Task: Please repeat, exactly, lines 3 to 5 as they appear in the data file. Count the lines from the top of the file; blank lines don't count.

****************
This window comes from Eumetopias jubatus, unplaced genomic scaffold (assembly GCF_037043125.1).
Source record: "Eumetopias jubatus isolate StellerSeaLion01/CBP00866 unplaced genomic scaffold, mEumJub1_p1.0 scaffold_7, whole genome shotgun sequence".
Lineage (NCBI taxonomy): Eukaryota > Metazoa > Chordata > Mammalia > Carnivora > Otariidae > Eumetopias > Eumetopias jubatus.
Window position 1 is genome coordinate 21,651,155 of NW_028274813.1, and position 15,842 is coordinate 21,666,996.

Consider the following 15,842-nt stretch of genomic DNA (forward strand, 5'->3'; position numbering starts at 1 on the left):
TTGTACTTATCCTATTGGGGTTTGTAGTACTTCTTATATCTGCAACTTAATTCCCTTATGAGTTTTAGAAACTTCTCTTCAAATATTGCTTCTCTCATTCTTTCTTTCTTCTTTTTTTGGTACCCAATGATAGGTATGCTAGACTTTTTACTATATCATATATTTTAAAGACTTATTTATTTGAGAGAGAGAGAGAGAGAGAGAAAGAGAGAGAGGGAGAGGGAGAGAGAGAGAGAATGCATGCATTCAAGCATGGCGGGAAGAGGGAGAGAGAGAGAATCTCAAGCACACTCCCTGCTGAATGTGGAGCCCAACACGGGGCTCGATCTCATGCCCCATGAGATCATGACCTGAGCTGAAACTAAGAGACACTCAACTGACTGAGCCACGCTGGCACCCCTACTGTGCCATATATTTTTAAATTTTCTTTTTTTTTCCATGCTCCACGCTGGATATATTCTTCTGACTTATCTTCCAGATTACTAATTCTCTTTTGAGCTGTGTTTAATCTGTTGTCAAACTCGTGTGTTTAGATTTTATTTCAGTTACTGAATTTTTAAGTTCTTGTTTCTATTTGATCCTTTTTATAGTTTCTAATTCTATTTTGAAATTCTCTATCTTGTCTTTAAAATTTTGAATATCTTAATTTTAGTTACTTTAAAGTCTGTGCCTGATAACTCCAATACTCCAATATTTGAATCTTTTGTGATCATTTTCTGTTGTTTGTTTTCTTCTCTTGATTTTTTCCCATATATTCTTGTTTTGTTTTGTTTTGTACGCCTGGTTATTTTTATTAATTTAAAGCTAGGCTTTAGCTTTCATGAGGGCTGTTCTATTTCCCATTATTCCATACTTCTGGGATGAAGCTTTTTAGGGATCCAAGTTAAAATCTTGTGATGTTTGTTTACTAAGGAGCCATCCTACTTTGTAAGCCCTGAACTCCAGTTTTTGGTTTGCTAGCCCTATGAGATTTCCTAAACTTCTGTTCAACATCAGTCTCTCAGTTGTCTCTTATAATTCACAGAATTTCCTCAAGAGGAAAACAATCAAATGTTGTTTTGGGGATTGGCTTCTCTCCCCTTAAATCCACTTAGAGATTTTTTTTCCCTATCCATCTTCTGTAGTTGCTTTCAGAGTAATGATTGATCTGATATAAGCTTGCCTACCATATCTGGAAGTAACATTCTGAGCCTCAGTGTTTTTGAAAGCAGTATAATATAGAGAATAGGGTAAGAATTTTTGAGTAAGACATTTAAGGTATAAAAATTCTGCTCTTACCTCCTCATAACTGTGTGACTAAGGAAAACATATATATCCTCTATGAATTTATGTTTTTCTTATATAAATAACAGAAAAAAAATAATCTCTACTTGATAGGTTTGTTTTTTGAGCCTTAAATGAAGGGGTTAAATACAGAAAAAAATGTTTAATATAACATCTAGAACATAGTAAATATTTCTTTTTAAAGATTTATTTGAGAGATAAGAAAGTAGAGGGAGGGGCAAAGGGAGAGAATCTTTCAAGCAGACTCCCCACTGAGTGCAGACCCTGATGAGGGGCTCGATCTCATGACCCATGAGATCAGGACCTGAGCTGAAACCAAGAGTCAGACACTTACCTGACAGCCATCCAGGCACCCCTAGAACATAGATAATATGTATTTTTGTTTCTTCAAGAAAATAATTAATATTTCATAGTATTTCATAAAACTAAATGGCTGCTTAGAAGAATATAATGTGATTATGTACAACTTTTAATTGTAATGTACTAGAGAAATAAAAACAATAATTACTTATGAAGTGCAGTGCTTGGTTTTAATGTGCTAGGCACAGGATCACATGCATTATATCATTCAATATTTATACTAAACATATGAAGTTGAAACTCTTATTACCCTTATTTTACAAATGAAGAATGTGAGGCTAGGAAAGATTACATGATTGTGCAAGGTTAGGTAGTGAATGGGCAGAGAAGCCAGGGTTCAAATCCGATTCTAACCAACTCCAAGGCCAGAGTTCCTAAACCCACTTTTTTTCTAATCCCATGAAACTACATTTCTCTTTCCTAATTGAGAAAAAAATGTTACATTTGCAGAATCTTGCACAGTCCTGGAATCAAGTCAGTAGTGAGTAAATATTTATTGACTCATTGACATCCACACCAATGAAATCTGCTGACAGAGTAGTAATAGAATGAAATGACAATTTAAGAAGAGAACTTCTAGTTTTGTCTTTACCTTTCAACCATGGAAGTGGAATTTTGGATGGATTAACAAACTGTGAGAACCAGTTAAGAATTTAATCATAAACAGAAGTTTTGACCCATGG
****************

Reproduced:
Lineage (NCBI taxonomy): Eukaryota > Metazoa > Chordata > Mammalia > Carnivora > Otariidae > Eumetopias > Eumetopias jubatus.
Window position 1 is genome coordinate 21,651,155 of NW_028274813.1, and position 15,842 is coordinate 21,666,996.

Consider the following 15,842-nt stretch of genomic DNA (forward strand, 5'->3'; position numbering starts at 1 on the left):